China is known to have allowed its nationals to visit the casino, whose main customers are Chinese.

“Rason Casino is openly doing business and 30 to 40 customers visit every day,” the source based in Hunchun in the Yanbian Korean Autonomous Prefecture of China’s Jilin province said Monday. “You can get a tourist visa for North Korea in a day in Yanji (China), which makes visiting a lot easier.”

In addition to those from Korean autonomous prefectures such as Yanji, casino patrons also hail from Harbin, Shenyang and Changchun in northeastern China. They arrive in Yanji, go through the Hunchun customs office 90 minutes away by car, and enter the North Korean village of Wonjong-ri.

They then travel for another 90 minutes by car to the casino. In Wonjong-ri, taxis wait for Chinese visitors who enter the North on foot.

The reopening of the casino was apparently possible thanks to China’s tolerance or cooperation. Formerly known as “Emperor Casino,” the facility was opened by Hong Kong Emperor Group in 2000 and closed at the end of 2004, when a Chinese official from a Korean autonomous prefecture was found to have gambled away a huge sum of public funds at the casino.

Beijing cracked down on gamblers and stopped its nationals from entering the North, and urged Pyongyang to close the casino. Back then, Chinese media reported that the casino earned at least 1 billion yuan (151 million U.S. dollars) per year.

The casino operator is reportedly based in Hong Kong, and probably Emperor Group.

Operations at the casino conspicuously resumed after August, when North Korean leader Kim Jong Il visited Beijing and Chinese President Hu Jintao agreed on the development of Rason.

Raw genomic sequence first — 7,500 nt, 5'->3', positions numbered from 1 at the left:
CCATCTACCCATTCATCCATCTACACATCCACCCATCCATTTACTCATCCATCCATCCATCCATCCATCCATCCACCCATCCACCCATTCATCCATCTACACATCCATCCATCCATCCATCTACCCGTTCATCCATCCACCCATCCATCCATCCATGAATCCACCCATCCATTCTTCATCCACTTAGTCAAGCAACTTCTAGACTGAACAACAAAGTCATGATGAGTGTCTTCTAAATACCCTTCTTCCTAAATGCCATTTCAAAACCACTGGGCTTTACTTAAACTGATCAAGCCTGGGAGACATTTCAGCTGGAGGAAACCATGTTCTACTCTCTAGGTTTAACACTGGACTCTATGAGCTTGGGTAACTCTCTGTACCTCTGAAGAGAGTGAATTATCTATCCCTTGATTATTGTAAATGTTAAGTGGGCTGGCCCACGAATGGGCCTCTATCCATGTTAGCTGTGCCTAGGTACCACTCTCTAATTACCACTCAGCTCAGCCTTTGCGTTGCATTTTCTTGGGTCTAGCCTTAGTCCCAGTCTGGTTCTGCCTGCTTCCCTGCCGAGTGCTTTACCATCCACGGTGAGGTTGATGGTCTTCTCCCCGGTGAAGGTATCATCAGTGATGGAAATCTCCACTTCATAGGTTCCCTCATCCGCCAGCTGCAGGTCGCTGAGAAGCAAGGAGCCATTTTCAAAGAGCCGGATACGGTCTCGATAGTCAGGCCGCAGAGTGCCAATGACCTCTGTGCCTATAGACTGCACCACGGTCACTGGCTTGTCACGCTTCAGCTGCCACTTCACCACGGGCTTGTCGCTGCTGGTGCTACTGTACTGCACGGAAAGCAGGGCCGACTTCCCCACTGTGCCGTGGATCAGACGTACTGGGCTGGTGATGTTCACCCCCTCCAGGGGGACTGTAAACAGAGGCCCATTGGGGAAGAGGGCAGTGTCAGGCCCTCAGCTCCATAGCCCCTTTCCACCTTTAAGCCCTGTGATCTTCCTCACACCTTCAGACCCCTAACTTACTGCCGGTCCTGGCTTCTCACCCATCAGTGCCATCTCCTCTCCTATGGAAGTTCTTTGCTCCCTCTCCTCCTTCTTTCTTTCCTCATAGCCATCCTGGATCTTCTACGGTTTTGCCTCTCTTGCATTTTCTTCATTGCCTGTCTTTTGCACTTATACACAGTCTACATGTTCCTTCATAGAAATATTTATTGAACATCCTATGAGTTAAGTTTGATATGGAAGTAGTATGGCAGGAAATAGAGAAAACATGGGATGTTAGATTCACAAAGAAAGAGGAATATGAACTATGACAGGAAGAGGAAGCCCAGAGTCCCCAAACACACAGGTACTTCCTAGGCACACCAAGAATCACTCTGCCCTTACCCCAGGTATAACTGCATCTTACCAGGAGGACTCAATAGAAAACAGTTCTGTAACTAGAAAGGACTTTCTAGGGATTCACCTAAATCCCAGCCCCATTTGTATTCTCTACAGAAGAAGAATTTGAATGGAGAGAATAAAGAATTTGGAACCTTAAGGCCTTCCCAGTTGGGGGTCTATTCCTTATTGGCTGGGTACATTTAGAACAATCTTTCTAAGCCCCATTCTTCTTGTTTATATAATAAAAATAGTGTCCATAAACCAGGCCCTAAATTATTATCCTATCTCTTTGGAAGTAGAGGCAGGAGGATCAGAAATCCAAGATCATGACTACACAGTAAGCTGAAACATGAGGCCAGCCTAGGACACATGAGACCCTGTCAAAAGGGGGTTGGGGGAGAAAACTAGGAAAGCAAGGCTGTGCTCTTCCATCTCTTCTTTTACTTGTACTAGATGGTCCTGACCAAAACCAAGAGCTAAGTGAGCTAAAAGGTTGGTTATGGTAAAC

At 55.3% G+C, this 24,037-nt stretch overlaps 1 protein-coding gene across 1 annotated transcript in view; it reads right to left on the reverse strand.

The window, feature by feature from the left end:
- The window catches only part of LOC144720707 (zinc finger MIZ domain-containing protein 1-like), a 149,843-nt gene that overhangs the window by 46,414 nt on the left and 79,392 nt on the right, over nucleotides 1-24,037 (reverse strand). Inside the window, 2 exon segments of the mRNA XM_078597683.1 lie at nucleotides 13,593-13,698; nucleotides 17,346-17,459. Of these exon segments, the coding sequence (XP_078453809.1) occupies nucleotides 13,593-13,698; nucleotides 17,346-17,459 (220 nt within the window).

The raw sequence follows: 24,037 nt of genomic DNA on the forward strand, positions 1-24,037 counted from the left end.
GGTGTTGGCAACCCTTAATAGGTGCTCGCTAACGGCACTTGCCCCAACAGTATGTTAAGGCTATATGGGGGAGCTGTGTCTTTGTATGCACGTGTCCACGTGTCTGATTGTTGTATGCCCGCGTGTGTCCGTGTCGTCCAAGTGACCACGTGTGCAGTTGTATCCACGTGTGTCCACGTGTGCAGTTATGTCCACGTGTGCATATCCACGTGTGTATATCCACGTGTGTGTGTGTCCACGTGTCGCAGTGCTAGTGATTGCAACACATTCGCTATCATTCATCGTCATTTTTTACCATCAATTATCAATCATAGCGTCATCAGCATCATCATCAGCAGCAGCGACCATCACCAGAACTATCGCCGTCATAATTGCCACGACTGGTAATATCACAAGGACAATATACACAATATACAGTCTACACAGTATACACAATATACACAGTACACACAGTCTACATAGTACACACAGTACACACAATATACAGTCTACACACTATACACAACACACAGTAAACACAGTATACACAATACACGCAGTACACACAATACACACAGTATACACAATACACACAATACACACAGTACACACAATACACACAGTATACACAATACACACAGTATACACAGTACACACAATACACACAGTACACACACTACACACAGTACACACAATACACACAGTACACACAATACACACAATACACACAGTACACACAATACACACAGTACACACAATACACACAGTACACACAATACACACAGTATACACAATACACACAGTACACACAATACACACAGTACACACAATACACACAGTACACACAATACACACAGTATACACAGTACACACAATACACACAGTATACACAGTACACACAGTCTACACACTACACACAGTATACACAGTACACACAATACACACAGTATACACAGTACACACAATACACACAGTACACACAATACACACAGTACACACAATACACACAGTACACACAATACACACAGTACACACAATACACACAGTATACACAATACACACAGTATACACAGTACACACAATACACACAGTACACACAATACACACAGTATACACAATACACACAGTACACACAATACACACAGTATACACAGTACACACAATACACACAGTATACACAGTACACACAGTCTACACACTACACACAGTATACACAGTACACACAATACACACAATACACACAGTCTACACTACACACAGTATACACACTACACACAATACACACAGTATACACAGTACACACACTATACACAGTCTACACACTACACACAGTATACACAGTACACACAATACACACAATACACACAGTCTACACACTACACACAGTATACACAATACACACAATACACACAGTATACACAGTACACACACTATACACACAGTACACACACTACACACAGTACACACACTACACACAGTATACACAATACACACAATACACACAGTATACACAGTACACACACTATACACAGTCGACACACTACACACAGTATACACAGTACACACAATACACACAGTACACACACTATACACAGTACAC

Another source said, however, “In fact, the casino secretly resumed operations a year ago. It now openly attracts customers.”

Approximately 15 minutes away from downtown Rajin by car, the casino is also known to house a five-star hotel, room salons (high-class hostess bars), luxury restaurants and saunas. The source said, “Room salons have as hostesses young Russian, Chinese and North Korean women. Prostitution occurs openly.”

A satellite image of the casino can be seen here.

Read the full story here:
NK casino reopens after Kim Jong Il’s Beijing visit
Donga Ilbo
12/29/2010

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Rason: beyond Pyongyang lies a different world

Sunday, September 26th, 2010

Michael Rank writes in the Guardian:

If Pyongyang is North Korea’s showpiece city – albeit an empty and forbidding place – then the country’s interior is something else altogether.

In this desolate city [Rason] 800 kilometres from the capital, the main square turns to a sea of mud in the rain, and there are no street lights so it’s impossible to avoid the puddles at night.

Rason is 50km from the border with China, over a twisting dirt track through the mountains, but it could be another planet.

The cities on the Chinese side are frenetic with activity, skyscrapers sprouting like mushrooms in the rain and traffic jams unavoidable. Rason couldn’t be more different, stuck in a Stalinist time warp. Traffic chiefly consists of ox carts and Chinese lorries. Roads are repaired by teams of workers armed with shovels and picks.

Tourists are a rarity, just 20 so far this year and none at all in 2009, according to Simon Cockerell of Beijing-based Koryo Tours, which specialises in travel to North Korea.

Officially this is a “free economic and trade zone”. In practice that special designation doesn’t appear to make much difference.

The overwhelming majority of those who do venture in are Chinese, many of them lured by the area’s only apparent growth industry – a glittering casino and hotel built by a Hong-Kong multimillionaire.